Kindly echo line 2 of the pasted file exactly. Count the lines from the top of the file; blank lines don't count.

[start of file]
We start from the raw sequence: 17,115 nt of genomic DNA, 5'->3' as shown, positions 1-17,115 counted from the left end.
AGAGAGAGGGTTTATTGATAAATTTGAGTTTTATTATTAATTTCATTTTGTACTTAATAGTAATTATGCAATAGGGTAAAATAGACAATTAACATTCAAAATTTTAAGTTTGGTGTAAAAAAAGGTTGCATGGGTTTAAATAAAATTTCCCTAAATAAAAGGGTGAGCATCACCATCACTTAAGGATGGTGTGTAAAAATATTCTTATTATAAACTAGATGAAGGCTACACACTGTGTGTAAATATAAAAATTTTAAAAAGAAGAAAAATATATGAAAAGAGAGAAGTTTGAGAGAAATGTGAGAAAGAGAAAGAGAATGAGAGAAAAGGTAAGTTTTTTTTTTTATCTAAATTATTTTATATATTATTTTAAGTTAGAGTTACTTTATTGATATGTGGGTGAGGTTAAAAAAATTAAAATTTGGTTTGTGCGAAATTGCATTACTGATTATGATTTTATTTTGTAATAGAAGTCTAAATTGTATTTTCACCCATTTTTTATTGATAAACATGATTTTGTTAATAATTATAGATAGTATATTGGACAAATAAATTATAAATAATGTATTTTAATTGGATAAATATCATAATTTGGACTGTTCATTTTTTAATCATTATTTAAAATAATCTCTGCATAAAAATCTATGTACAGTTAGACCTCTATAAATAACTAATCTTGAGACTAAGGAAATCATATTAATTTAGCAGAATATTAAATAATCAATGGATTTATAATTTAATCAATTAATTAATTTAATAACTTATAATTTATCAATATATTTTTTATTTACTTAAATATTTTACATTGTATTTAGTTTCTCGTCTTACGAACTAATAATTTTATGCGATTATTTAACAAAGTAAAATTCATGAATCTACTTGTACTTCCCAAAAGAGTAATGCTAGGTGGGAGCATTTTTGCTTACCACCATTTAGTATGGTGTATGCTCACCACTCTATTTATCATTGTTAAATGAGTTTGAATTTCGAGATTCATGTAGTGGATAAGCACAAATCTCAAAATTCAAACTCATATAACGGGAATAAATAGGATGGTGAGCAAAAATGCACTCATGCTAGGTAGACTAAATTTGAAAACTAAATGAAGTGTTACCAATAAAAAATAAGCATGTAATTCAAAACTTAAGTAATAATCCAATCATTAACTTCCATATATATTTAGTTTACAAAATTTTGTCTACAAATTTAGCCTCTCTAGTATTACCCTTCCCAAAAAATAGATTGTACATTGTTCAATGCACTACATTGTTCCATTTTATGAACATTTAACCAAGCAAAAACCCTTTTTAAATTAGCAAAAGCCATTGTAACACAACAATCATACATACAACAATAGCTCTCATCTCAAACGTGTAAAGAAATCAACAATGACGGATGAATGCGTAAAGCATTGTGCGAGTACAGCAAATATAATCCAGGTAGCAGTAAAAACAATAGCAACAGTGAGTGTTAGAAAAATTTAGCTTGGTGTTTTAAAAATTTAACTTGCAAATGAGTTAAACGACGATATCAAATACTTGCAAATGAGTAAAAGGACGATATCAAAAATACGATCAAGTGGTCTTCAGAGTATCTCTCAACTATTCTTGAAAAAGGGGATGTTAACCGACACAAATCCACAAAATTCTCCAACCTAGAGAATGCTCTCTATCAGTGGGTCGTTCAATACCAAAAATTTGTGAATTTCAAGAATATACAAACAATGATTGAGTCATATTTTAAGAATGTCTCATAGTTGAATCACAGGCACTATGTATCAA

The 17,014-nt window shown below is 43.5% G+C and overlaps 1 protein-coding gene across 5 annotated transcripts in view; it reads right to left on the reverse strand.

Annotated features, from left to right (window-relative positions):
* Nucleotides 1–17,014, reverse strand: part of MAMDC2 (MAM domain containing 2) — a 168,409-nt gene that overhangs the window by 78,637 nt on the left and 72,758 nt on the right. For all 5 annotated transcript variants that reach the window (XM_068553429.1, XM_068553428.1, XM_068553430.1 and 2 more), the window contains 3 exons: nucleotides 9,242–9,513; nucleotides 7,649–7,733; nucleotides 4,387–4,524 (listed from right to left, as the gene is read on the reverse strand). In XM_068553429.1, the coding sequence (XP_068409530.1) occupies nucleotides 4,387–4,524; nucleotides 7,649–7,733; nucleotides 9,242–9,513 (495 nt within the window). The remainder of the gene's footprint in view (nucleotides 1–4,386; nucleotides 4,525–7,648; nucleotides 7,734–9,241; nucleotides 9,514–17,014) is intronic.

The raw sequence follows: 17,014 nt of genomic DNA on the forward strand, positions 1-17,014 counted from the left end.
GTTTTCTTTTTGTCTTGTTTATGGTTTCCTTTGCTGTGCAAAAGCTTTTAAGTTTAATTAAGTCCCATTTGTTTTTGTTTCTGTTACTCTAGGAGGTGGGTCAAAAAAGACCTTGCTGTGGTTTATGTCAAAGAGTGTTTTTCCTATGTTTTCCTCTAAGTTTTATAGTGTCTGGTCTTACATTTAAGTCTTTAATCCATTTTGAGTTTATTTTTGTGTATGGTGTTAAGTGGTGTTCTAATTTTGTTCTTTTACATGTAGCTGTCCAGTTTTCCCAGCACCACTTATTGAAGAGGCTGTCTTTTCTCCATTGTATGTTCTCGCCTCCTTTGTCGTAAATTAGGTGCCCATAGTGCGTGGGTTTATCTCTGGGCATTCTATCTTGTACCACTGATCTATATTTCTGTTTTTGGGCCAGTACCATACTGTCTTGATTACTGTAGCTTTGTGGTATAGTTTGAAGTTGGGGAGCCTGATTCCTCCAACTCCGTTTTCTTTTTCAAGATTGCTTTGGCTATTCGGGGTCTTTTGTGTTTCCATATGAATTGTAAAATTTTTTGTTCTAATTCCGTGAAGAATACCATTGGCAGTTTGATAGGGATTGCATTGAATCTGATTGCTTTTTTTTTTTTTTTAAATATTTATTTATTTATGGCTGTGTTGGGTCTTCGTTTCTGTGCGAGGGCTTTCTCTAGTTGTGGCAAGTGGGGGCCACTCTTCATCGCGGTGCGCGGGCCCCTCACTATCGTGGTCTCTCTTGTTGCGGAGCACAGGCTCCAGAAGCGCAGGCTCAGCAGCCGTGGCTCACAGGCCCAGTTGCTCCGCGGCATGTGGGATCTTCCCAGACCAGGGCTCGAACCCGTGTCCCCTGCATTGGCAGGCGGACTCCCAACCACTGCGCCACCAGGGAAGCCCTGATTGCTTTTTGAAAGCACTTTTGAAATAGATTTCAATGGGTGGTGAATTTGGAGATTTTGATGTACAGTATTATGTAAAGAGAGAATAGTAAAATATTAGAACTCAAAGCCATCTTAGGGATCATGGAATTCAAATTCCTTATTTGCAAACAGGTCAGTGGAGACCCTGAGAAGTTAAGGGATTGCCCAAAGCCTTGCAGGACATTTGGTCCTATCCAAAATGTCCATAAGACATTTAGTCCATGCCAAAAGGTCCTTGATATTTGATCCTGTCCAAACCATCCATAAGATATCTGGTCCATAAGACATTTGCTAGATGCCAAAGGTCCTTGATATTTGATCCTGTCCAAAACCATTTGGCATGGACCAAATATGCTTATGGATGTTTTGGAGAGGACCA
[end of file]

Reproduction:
AGAGAGAGGGTTTATTGATAAATTTGAGTTTTATTATTAATTTCATTTTGTACTTAATAGTAATTATGCAATAGGGTAAAATAGACAATTAACATTCAAAATTTTAAGTTTGGTGTAAAAAAAGGTTGCATGGGTTTAAATAAAATTTCCCTAAATAAAAGGGTGAGCATCACCATCACTTAAGGATGGTGTGTAAAAATATTCTTATTATAAACTAGATGAAGGCTACACACTGTGTGTAAATATAAAAATTTTAAAAAGAAGAAAAATATATGAAAAGAGAGAAGTTTGAGAGAAATGTGAGAAAGAGAAAGAGAATGAGAGAAAAGGTAAGTTTTTTTTTTTATCTAAATTATTTTATATATTATTTTAAGTTAGAGTTACTTTATTGATATGTGGGTGAGGTTAAAAAAATTAAAATTTGGTTTGTGCGAAATTGCATTACTGATTATGATTTTATTTTGTAATAGAAGTCTAAATTGTATTTTCACCCATTTTTTATTGATAAACATGATTTTGTTAATAATTATAGATAGTATATTGGACAAATAAATTATAAATAATGTATTTTAATTGGATAAATATCATAATTTGGACTGTTCATTTTTTAATCATTATTTAAAATAATCTCTGCATAAAAATCTATGTACAGTTAGACCTCTATAAATAACTAATCTTGAGACTAAGGAAATCATATTAATTTAGCAGAATATTAAATAATCAATGGATTTATAATTTAATCAATTAATTAATTTAATAACTTATAATTTATCAATATATTTTTTATTTACTTAAATATTTTACATTGTATTTAGTTTCTCGTCTTACGAACTAATAATTTTATGCGATTATTTAACAAAGTAAAATTCATGAATCTACTTGTACTTCCCAAAAGAGTAATGCTAGGTGGGAGCATTTTTGCTTACCACCATTTAGTATGGTGTATGCTCACCACTCTATTTATCATTGTTAAATGAGTTTGAATTTCGAGATTCATGTAGTGGATAAGCACAAATCTCAAAATTCAAACTCATATAACGGGAATAAATAGGATGGTGAGCAAAAATGCACTCATGCTAGGTAGACTAAATTTGAAAACTAAATGAAGTGTTACCAATAAAAAATAAGCATGTAATTCAAAACTTAAGTAATAATCCAATCATTAACTTCCATATATATTTAGTTTACAAAATTTTGTCTACAAATTTAGCCTCTCTAGTATTACCCTTCCCAAAAAATAGATTGTACATTGTTCAATGCACTACATTGTTCCATTTTATGAACATTTAACCAAGCAAAAACCCTTTTTAAATTAGCAAAAGCCATTGTAACACAACAATCATACATACAACAATAGCTCTCATCTCAAACGTGTAAAGAAATCAACAATGACGGATGAATGCGTAAAGCATTGTGCGAGTACAGCAAATATAATCCAGGTAGCAGTAAAAACAATAGCAACAGTGAGTGTTAGAAAAATTTAGCTTGGTGTTTTAAAAATTTAACTTGCAAATGAGTTAAACGACGATATCAAATACTTGCAAATGAGTAAAAGGACGATATCAAAAATACGATCAAGTGGTCTTCAGAGTATCTCTCAACTATTCTTGAAAAAGGGGATGTTAACCGACACAAATCCACAAAATTCTCCAACCTAGAGAATGCTCTCTATCAGTGGGTCGTTCAATACCAAAAATTTGTGAATTTCAAGAATATACAAACAATGATTGAGTCATATTTTAAGAATGTCTCATAGTTGAATCACAGGCACTATGTATCAA